Emergency Physicians Monthly Swine Flu Resource

From Emergency Physicians Monthly:

What every emergency physician needs to know about swine flu today*

By Amesh Adalja, MD

*This article is adapted from the author’s earlier report in the Clinician’s Biosecurity Network, available at http://www.upmc-cbn.org/report_archive/2009/04_April_2009/04-09_Swine_Flu_2009/cbnreport_SF1_4-24-09_AM.html

On April 21, 2009, the Centers for Disease Control and Prevention (CDC) issued an MMWR Dispatch describing 2 cases of swine influenza A (H1N1) infection that occurred in Southern California in April. While both patients recovered uneventfully, the isolated viruses harbor novel genetic characteristics not seen in swine flu isolates in the U.S. prior to this event. The other striking feature of these cases is that there was no known contact with swine, raising the question of efficient human-to-human transmission of this virus [1] Subsequent investigation has uncovered 40 additional cases in the United States—all of whom have recovered uneventfully—and reports of severe morbidity and mortality in Mexico. Several other countries including Canada, Scotland, and Spain are reporting confirmed cases.

Why the Emergency Physician Should Know about Swine Flu

As with all emerging infectious diseases, emergency physicians are likely to find themselves on the front line contronting swine flu. It is vital that they be informed with the best information when confronting this potentially deadly virus.

CDC: Interim Guidance for Infection Control for Care of Patients with Confirmed or Suspected Swine Influenza A (H1N1) Virus Infection in a Healthcare Setting

From the Centers for Disease Control and Prevention:

Infection Control of Ill Persons in a Healthcare Setting

Patients with suspected or confirmed case-status should be placed in a single-patient room with the door kept closed. If available, an airborne infection isolation room (AIIR) with negative pressure air handling with 6 to 12 air changes per hour can be used. Air can be exhausted directly outside or be recirculated after filtration by a high efficiency particulate air (HEPA) filter. For suctioning, bronchoscopy, or intubation, use a procedure room with negative pressure air handling.

The ill person should wear a surgical mask when outside of the patient room, and should be encouraged to wash hands frequently and follow respiratory hygiene practices. Cups and other utensils used by the ill person should be washed with soap and water before use by other persons. Routine cleaning and disinfection strategies used during influenza seasons can be applied to the environmental management of swine influenza. More information can be found at http://www.cdc.gov/ncidod/dhqp/gl_environinfection.html.

Standard, Droplet and Contact precautions should be used for all patient care activities, and maintained for 7 days after illness onset or until symptoms have resolved. Maintain adherence to hand hygiene by washing with soap and water or using hand sanitizer immediately after removing gloves and other equipment and after any contact with respiratory secretions.

Personnel providing care to or collecting clinical specimens from suspected or confirmed cases should wear disposable non-sterile gloves, gowns, and eye protection (e.g., goggles) to prevent conjunctival exposure.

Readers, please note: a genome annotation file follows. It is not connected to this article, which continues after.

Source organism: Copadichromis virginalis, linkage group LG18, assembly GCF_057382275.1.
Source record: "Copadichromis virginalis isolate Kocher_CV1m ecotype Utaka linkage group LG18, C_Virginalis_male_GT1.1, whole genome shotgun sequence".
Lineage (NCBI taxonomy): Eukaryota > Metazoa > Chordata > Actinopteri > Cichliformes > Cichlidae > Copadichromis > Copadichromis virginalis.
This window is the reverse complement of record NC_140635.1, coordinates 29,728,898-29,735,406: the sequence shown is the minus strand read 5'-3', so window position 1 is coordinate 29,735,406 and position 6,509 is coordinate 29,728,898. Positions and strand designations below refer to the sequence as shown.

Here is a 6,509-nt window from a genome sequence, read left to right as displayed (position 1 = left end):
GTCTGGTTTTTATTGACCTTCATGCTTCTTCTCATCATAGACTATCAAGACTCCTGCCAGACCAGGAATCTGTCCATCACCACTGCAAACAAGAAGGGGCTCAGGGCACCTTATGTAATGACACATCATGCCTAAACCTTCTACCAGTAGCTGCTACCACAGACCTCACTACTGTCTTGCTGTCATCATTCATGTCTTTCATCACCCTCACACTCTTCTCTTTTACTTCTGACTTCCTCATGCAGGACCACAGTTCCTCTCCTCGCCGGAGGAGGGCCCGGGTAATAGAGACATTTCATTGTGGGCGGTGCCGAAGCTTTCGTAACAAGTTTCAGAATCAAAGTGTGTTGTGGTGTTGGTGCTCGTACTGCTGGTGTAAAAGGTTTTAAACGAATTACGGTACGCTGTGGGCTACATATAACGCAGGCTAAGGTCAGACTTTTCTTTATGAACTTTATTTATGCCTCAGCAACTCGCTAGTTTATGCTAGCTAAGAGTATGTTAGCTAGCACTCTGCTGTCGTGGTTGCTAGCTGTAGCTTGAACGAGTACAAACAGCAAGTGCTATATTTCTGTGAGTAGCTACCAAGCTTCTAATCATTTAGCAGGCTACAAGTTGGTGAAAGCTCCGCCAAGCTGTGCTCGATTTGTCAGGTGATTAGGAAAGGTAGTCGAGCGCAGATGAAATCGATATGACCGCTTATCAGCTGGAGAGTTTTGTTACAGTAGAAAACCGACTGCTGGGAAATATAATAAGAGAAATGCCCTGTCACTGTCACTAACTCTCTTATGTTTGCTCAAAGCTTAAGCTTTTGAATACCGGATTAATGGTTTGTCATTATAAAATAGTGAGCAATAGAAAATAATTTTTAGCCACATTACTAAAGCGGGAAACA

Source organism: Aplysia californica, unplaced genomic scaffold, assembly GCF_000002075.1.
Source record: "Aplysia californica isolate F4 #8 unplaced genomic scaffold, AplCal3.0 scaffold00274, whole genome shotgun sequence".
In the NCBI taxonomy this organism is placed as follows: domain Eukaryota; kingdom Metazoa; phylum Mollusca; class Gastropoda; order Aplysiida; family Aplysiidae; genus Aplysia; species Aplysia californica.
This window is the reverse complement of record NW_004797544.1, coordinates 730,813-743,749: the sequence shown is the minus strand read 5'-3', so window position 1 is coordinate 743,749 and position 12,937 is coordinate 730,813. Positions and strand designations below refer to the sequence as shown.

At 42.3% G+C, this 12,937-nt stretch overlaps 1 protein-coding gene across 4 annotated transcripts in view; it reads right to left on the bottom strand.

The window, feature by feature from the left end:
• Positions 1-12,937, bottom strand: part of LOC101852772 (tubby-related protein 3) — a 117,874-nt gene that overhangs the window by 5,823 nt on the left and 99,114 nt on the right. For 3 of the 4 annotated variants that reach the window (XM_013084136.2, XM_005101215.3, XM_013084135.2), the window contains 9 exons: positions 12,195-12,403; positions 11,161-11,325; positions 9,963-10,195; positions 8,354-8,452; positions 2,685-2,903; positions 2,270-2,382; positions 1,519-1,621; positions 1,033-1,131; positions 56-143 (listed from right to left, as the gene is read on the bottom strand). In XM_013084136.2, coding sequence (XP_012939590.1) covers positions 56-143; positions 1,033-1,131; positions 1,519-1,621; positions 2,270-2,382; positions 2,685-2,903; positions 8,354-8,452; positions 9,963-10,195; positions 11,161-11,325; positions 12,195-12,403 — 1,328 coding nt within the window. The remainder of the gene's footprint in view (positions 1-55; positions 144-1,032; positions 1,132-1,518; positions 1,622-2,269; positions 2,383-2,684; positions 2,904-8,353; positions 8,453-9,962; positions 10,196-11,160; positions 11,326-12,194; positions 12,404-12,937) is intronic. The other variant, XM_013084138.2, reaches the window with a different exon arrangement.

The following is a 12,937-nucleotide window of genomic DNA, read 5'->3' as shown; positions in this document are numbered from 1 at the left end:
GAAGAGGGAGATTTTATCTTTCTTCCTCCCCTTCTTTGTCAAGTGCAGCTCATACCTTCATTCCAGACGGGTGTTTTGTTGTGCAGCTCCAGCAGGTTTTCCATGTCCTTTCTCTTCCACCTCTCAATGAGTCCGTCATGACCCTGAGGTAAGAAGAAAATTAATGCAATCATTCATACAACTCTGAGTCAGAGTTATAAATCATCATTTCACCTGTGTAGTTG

Masks and respirators: Until additional, specific information is available regarding the behavior of this swine influenza A (H1N1), the guidance in the October 2006 “Interim Guidance on Planning for the Use of Surgical Masks and Respirators in Healthcare Settings during an Influenza Pandemic” http://www.pandemicflu.gov/plan/healthcare/maskguidancehc.htmlExternal Web Site Policy. should be used. These interim recommendations will be updated as additional information becomes available.

Interim recommendations:

  • Personnel engaged in aerosol generating activities (e.g., collection of clinical specimens, endotracheal intubation, nebulizer treatment, bronchoscopy, and resuscitation involving emergency intubation or cardiac pulmonary resuscitation) for suspected or confirmed swine influenza A (H1N1) cases should wear a fit-tested disposable N95 respirator.*
  • Pending clarification of transmission patterns for this virus, personnel providing direct patient care for suspected or confirmed swine influenza A (H1N1) cases should wear a fit-tested disposable N95 respirator when entering the patient room.

*Respirator use should be in the context of a complete respiratory protection program in accordance with Occupational Safety and Health Administration (OSHA) regulations. Information on respiratory protection programs and fit test procedures can be accessed at http://www.osha.gov/SLTC/etools/respiratory. Staff should be medically cleared, fit-tested, and trained for respirator use, including: proper fit-testing and use of respirators, safe removal and disposal, and medical contraindications to respirator use.

Additional information on N95 respirators and other types of respirators may be found at: http://www.cdc.gov/niosh/npptl/topics/respirators/factsheets/respfact.html, and at www.fda.gov/cdrh/ppe/masksrespirators.htmlExternal Web Site Policy.

CDC Releases Swine Flu Guidelines for Clinicians

From the Centers for Disease Control and Prevention:


Clinicians should consider the possibility of swine influenza virus infections in patients presenting with febrile respiratory illness.

If swine flu is suspected, clinicians should obtain a respiratory swab for swine influenza testing and place it in a refrigerator (not a freezer). Once collected, the clinician should contact their state or local health department to facilitate transport and timely diagnosis at a state public health laboratory.